Sleep loss is also associated with reduced empathy and emotional recognition; therefore, poor sleep may reduce understanding between partners in a relationship, increasing the potential for conflict. Reduced empathy and empathic accuracy are also associated with increased levels of miscommunication and increased propensity to retaliate during conflict. These effects are linked to another finding; just one night of sleep loss impairs problem-solving, exacerbating an inability to resolve conflict.
Sleep loss compromises optimal effective functioning, affecting emotion generation the ability to regulate emotions and express them. The consensus is that getting an adequate amount of sleep each night promotes improved mood and health.
- Vandekerckhove M, et al. Emotion, emotion regulation and sleep: An intimate relationship. AIMS Neurosci. 2017;5(1):1–17. doi:10.3934/Neuroscience.2018.1.1
- Tomaso CC, et al. The effect of sleep deprivation and restriction on mood, emotion, and emotion regulation: three meta-analyses in one. Sleep. 2021:11;44(6):zsaa289. doi: 10.1093/sleep/zsaa289.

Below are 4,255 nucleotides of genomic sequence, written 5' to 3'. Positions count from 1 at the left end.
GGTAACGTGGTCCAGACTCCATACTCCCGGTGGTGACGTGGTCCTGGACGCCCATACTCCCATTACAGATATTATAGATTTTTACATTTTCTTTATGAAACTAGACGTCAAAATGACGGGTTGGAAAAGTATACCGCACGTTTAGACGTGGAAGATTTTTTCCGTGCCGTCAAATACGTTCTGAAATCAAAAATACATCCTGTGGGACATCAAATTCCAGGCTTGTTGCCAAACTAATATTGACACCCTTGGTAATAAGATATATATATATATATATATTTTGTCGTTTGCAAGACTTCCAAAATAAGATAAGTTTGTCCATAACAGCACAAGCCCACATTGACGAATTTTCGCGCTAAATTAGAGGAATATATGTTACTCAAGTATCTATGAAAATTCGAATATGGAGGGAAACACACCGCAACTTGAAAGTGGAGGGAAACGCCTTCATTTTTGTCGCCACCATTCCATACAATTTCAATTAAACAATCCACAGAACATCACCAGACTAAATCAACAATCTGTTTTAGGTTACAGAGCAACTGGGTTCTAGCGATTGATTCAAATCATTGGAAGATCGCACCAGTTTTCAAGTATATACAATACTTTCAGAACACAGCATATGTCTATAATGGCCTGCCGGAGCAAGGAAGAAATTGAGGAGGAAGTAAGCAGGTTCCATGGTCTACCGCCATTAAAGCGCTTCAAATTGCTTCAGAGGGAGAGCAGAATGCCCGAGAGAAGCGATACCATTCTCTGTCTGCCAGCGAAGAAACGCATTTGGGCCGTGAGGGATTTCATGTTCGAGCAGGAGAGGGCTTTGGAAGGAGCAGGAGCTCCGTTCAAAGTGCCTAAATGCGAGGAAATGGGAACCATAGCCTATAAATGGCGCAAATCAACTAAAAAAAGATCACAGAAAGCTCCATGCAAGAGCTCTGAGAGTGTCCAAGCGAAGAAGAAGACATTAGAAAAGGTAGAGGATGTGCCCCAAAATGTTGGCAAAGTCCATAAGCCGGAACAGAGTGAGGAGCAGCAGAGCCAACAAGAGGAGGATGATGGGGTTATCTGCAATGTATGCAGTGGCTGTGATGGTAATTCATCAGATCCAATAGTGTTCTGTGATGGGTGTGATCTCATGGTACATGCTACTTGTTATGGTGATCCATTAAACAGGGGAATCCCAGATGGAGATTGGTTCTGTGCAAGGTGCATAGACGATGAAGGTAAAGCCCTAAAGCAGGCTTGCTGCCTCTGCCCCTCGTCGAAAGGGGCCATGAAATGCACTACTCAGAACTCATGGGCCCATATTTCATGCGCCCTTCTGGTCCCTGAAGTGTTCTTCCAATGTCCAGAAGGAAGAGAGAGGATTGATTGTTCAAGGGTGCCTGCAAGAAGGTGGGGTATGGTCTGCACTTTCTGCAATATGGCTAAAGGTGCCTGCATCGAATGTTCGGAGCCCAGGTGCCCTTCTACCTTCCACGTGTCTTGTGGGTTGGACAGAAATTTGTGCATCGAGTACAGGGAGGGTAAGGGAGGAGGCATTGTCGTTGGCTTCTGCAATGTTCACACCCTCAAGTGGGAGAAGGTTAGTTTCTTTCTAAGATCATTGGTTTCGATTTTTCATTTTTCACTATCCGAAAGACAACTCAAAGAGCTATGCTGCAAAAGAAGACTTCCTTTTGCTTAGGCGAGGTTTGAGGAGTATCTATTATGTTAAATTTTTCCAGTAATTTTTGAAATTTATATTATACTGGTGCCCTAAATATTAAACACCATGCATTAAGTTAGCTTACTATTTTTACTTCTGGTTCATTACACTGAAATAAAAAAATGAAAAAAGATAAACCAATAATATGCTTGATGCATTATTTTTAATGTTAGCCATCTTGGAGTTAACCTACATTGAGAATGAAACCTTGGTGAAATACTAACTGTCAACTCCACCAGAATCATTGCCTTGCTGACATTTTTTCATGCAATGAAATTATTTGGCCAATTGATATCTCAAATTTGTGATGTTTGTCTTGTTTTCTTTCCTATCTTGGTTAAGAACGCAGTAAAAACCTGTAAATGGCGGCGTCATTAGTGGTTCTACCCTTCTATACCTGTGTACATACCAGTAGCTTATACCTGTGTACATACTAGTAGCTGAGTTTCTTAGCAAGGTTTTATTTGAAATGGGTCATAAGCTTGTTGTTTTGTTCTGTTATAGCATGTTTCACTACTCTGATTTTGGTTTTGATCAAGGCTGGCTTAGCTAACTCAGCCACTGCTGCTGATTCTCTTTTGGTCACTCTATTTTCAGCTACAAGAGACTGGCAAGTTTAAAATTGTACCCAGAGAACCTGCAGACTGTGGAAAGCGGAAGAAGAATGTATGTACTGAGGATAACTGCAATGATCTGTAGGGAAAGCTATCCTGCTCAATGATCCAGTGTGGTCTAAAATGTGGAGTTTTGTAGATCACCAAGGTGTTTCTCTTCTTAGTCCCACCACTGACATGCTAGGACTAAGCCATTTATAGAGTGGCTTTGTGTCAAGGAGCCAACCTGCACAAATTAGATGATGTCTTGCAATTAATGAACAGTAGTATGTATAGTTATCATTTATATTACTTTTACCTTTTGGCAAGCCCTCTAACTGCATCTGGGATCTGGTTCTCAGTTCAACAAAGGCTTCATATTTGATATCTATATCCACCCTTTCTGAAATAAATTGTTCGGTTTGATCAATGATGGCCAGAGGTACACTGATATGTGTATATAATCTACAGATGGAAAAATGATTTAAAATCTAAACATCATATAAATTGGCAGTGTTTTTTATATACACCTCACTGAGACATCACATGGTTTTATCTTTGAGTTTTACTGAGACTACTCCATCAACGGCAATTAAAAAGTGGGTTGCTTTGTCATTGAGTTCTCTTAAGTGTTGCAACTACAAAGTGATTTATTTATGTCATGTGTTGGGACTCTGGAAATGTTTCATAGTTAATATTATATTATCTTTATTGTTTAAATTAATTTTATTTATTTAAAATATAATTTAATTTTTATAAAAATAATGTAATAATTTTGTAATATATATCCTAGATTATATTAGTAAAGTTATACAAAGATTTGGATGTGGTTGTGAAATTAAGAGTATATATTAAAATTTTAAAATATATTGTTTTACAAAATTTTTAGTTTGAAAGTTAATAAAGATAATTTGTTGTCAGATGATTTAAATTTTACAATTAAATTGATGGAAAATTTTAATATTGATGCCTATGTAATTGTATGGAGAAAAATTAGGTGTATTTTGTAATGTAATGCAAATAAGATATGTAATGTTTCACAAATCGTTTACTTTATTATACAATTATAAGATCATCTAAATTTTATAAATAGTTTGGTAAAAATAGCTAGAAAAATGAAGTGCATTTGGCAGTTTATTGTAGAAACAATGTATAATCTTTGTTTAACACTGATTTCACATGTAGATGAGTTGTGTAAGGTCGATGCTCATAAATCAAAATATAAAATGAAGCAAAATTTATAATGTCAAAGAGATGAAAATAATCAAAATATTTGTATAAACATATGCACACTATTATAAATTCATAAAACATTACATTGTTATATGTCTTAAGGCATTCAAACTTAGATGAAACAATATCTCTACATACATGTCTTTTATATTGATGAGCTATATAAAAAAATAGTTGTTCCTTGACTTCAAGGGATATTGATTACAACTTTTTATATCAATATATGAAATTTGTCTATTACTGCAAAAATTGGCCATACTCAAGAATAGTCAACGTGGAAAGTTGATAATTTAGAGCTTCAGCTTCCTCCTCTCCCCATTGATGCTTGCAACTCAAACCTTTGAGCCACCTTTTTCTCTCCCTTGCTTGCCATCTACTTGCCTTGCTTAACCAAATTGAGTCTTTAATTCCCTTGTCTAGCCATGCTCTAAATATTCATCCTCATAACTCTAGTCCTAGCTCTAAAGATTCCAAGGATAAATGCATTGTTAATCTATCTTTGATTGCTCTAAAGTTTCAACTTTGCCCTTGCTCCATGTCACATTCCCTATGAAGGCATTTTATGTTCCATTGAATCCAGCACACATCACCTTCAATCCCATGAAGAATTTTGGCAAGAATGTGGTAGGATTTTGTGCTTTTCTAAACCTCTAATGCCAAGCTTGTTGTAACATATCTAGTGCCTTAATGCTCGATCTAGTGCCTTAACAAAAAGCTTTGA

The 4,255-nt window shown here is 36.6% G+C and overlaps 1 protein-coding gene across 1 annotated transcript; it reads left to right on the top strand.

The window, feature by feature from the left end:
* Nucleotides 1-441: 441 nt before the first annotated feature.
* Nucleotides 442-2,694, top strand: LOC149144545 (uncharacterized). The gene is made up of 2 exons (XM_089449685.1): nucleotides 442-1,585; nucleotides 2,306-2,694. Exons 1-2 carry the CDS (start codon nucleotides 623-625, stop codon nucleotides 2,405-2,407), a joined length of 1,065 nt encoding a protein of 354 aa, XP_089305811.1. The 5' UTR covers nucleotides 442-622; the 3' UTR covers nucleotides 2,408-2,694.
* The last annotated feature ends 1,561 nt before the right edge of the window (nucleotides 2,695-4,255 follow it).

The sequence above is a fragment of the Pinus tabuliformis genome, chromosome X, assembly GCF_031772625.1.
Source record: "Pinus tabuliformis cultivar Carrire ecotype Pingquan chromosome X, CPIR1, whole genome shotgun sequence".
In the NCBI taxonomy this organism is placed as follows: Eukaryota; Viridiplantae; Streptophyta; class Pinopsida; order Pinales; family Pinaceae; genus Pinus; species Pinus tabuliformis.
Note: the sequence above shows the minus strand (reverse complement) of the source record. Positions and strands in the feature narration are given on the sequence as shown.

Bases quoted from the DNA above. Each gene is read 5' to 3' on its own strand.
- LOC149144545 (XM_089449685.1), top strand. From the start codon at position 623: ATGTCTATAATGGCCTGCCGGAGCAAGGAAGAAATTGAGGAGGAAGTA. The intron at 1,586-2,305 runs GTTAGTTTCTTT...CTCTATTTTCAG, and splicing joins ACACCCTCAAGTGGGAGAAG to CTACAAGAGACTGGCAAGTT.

- Minkel JD, et al. Sleep deprivation and stressors: evidence for elevated negative affect in response to mild stressors when sleep deprived. Emotion. 2012;12:1015–1020. doi: 10.1037/a0026871.
- Yoo SS, et al. The human emotional brain without sleep – a prefrontal amygdala disconnect. Current Biology. 2007;17:R877–R78.
- Guadagni V, et al. The effects of sleep deprivation on emotional empathy. J Sleep Res. 2014;23(6):657–663. doi: 10.1111/jsr.12192.
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Last Updated: Sep 7, 2021
Hidaya is a science communications enthusiast who has recently graduated and is embarking on a career in the science and medical copywriting. She has a B.Sc. in Biochemistry from The University of Manchester. She is passionate about writing and is particularly interested in microbiology, immunology, and biochemistry.